How To Remove Self-Tanner

by Jessica Willingham

You wanted to stay glowy without damaging your skin, so you went the self-tanning route. Good for you! The only problem? Streaks galore and palms so orange you look like you rolled around on a clay tennis court. If you're wondering how to get self-tanner off your palms, I've got some tips for you.

Self-tanning is a great way to gain some color without aging your skin, or worse, increasing your likelihood of skin cancer. That said, the world of self-tanning is widely diverse and can be a bit complicated. You can get a spray-on tan from the tanning salon or purchase your own and DIY at home. You can choose from lotion-like formulations or creams or even sprays. There are all natural products, high-end products, and drugstore options. Really, there's no excuse to not tan the safe way.

But whether you're new to the self-tanning game or not, streaks and stains will happen. I usually ruin my tanning mitt before running out of the corresponding product, and I'm not ashamed in the least to say I've used my own hands to rub in some self-tanner. Even if you immediately scrub and wash your hands after applying, you can walk away from a self-tan session with orange palms. That is never a cute look.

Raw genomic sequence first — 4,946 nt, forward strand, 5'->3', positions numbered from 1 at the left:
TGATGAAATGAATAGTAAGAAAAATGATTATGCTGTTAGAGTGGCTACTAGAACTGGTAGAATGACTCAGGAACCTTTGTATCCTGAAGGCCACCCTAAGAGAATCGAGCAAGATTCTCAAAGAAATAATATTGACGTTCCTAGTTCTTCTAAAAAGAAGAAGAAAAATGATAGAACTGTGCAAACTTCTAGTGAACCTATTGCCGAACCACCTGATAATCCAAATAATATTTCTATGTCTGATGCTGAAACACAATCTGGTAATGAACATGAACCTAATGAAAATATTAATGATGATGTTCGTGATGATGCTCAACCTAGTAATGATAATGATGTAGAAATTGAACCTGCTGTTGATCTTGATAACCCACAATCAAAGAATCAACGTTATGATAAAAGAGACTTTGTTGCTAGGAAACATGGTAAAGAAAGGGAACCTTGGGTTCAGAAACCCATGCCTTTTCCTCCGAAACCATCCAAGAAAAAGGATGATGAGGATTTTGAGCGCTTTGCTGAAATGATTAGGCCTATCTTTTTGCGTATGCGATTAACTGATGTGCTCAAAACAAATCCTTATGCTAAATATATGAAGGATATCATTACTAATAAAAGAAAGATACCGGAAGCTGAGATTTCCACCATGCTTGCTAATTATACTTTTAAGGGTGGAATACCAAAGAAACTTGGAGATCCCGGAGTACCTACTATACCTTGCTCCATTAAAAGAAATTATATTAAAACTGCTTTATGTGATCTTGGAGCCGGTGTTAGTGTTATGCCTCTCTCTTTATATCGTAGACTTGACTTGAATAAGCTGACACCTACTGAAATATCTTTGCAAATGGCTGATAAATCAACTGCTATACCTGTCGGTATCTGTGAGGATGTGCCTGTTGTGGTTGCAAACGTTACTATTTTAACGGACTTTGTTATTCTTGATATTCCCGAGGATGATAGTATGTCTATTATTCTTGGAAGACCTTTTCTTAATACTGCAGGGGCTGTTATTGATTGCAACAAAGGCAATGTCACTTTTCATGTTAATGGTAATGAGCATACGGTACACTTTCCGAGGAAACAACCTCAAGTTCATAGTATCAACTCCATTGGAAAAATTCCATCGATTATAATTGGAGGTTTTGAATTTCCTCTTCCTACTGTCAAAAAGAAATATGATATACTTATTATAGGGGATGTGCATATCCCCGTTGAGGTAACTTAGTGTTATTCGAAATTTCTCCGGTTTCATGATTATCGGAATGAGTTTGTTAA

St. Tropez Tanning Essentials Tan Applicator Mitt, $7, Sephora

Here's how to deal with the most common of tanning blunders.

1. Exfoliate

Sweet Lemon Body Scrub, $17, The Body Shop

First, I happen to believe that exfoliating is the answer to everything. OK, maybe not everything but it's a great first step when you have streaks and dye on your hands. Grab a bit of sugar scrub (you can even make your own with organic sugar, lemon and olive oil) and gently rub your palms together. This will slough off the dyed layer of skin, starting to even out the color immediately.

You can also buff your palms with pure lemon juice. Lemon juice's acidity helps break up the color on your skin. Who knew?

2. Moisturize & Lift

St. Tropez Tan Correcting Cleansing Wipes, $8, St Tropez Tan

Next, grab a tan eraser (like these wipes) or just some old fashioned baby or body oil. Leave the oil on your palms for 10 minutes. The oil will lift the top layer of skin, creating the illusion your tan has faded significantly. If you still look like a construction cone, make a paste from baking soda and lemon. Baking soda is a lightening agent, so it will fade your tan, fast. Follow up with some serious moisturizing, concentrating on the hands, feet, elbows and knees.

3. If At First You Don't Succeed, Tan Again

Jergens Natural Glow & Protect with SPF 20, $9, Amazon

Now that you've exfoliated and moisturized, you may notice the tan on your palms isn't all that bad. But if you're still two-toned and streaky all over, grab a more forgiving self-tanner to gradually build an even color.

Image: Pexels